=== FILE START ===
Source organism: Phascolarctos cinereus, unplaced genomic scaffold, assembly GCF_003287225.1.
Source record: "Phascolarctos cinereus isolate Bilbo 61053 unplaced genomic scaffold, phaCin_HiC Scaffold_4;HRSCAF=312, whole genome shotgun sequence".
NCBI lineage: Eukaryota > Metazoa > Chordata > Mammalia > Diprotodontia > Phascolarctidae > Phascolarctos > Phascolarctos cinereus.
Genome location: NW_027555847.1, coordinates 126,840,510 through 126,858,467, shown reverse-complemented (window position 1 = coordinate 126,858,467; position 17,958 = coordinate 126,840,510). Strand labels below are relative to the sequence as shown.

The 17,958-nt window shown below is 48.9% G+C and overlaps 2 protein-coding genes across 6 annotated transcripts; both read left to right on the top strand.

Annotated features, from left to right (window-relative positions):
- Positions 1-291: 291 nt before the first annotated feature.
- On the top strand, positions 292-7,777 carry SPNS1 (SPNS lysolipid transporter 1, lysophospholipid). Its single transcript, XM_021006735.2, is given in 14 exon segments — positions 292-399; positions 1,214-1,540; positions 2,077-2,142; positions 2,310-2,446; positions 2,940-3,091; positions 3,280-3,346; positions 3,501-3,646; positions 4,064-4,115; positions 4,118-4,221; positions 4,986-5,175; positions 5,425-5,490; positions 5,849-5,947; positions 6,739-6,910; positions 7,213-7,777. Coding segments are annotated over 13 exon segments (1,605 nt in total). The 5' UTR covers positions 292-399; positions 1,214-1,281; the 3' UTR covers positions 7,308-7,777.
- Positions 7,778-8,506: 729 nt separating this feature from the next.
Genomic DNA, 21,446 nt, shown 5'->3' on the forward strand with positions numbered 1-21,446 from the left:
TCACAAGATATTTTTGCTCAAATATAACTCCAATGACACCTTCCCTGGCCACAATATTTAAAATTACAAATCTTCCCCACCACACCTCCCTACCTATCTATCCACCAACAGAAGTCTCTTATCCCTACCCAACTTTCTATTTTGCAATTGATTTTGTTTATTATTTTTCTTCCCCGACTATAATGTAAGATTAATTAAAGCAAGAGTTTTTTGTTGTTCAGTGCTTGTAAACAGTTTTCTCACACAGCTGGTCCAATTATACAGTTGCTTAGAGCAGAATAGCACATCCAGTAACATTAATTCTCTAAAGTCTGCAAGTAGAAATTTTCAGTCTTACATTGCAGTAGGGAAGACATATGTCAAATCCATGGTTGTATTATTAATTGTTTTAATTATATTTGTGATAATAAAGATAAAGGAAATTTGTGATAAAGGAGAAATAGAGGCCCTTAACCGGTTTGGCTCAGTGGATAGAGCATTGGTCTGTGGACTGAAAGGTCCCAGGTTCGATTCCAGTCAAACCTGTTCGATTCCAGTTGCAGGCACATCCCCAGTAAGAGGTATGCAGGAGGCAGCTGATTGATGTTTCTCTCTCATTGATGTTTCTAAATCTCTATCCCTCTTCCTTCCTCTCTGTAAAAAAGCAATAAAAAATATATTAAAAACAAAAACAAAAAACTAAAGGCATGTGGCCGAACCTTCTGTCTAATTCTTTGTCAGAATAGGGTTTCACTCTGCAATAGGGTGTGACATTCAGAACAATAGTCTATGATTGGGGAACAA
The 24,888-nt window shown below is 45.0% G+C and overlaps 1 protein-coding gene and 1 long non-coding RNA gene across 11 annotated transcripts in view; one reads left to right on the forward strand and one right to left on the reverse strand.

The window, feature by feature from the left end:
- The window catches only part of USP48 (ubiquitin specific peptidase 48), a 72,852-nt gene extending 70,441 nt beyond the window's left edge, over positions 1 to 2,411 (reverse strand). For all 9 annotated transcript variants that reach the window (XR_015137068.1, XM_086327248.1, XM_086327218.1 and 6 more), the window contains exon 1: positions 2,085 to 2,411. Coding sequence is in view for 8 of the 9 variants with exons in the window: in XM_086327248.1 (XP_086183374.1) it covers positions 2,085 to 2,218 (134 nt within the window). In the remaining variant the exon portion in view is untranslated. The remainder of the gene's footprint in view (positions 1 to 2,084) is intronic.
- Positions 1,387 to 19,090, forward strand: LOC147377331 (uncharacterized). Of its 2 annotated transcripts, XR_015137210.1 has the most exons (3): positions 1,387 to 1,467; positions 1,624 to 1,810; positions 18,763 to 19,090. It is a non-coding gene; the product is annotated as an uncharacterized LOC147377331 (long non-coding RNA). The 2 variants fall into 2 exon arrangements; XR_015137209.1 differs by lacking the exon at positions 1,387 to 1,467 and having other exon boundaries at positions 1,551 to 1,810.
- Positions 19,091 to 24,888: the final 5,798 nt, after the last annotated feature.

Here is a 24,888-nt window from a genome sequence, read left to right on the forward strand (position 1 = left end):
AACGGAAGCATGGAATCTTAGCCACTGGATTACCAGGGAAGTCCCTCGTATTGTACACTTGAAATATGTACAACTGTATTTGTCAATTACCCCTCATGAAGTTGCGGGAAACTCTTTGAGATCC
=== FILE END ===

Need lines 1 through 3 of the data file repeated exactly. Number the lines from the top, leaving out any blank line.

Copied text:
Source organism: Phascolarctos cinereus, unplaced genomic scaffold, assembly GCF_003287225.1.
Source record: "Phascolarctos cinereus isolate Bilbo 61053 unplaced genomic scaffold, phaCin_HiC Scaffold_4;HRSCAF=312, whole genome shotgun sequence".
NCBI lineage: Eukaryota > Metazoa > Chordata > Mammalia > Diprotodontia > Phascolarctidae > Phascolarctos > Phascolarctos cinereus.